Westpac has introduced a mouse-activated keypad for users logging on to its Internet banking service. The move comes just months after Australian police busted an online crime syndicate suspected of stealing funds from Web banking customers through the use of keylogging malware.
Westpac says the onscreen keypad scrambles customers IDs and passwords and renders keylogging Trojans ineffective.
The bank says it is the first to introduce the technology in Australia, although similar programmes have been implemented by other banks worldwide, including Citibank, Standard Bank of South Africa and ING in Holland.
Westpac's move comes just months after police in Perth smashed a crime ring that had allegedly used keylogging software to steal "significant" sums of money from victim's bank accounts. Multiple banks had been targeted but names of specific financial institutions were not disclosed.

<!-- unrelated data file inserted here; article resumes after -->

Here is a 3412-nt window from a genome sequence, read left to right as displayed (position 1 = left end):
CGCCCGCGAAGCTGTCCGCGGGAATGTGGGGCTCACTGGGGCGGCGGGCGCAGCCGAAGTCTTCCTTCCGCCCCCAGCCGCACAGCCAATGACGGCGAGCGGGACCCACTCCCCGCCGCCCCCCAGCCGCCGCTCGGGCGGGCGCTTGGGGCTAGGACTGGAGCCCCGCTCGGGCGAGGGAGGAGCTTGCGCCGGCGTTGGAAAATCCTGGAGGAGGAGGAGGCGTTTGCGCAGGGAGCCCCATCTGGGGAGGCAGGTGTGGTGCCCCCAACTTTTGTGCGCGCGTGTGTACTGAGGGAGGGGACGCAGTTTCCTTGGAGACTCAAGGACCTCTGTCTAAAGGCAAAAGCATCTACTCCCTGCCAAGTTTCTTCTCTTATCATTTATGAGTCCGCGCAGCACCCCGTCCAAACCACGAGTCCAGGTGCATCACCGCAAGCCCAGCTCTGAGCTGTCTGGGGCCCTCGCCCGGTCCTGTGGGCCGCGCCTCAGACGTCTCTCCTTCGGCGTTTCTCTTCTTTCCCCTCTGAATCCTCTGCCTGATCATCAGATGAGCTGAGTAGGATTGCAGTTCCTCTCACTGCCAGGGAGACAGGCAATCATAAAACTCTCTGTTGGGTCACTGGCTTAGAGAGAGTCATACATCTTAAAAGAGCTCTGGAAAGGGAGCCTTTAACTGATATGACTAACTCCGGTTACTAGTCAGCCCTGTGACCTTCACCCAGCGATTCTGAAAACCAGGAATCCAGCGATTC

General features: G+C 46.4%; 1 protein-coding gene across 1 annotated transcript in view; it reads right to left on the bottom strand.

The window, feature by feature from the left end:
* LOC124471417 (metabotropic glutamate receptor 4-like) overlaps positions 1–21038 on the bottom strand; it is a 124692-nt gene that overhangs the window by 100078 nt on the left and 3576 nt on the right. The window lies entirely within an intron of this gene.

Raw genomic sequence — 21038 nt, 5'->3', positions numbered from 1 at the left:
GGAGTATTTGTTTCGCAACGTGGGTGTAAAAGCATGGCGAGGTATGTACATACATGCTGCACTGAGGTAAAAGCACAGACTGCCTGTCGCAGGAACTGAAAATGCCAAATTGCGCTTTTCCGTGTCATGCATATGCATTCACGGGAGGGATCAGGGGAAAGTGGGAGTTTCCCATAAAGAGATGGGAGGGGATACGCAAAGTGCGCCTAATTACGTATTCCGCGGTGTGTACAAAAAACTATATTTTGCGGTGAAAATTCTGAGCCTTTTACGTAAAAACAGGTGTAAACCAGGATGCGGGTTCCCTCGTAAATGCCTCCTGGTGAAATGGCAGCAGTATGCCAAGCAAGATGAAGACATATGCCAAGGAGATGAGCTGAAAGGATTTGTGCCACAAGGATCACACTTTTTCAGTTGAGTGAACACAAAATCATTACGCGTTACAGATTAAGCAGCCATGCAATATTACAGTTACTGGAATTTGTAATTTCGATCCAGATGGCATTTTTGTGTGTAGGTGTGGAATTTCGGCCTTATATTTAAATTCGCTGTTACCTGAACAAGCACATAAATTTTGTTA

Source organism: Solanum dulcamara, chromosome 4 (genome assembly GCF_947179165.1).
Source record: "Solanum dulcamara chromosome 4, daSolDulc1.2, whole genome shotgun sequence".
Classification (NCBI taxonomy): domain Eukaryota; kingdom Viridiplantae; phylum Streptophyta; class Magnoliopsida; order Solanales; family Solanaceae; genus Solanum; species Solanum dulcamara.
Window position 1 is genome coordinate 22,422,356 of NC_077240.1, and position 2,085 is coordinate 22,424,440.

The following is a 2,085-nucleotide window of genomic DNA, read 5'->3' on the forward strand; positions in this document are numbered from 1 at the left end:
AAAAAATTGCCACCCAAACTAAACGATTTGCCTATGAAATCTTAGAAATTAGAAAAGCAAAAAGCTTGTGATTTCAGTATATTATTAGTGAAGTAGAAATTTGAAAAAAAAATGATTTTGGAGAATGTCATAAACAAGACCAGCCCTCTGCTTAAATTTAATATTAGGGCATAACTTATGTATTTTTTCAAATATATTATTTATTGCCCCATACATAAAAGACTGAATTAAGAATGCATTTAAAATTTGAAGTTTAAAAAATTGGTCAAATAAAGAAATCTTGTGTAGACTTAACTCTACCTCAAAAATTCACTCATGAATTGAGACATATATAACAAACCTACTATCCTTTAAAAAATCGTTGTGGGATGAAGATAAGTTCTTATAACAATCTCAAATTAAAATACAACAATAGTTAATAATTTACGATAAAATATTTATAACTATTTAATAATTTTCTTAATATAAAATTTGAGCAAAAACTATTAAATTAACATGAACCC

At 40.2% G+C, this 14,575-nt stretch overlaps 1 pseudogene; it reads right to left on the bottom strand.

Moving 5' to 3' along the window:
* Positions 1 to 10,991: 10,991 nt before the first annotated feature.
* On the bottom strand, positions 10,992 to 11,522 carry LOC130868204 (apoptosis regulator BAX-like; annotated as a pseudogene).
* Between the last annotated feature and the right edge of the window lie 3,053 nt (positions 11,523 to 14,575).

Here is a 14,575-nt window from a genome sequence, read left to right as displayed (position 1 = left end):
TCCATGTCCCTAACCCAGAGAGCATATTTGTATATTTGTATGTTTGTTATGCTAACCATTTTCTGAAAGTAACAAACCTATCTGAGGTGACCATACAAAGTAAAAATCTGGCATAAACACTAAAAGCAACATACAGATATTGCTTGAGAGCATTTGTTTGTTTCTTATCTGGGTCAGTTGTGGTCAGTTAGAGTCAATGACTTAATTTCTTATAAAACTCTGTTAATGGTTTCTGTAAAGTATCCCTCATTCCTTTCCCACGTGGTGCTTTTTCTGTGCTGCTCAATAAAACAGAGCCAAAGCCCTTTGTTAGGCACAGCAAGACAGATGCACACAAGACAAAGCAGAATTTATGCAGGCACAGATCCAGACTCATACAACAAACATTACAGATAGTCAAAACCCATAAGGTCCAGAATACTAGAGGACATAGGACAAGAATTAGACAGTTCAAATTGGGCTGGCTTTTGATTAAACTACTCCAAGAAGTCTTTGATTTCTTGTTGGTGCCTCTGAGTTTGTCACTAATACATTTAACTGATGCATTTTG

The security and effectiveness of graphical keypads has been questioned recently following revelations that fraudsters are increasingly using sophisticated "screenscraper" software to neutralise these programmes. Rather than tracking keystrokes, the screenscraper takes takes a snapshot of the user screen each time the mouse is clicked and sends it to the phishers' server for inspection.
Dan Hubbard, senior director of security for Websense and an analyst with the Anti Phishing Working Group, says crimeware continues to evolve and advanced techniques are now being used to steal information: "These Trojan horses are moving beyond keylogging to now capture screenshots to obtain end-user credentials."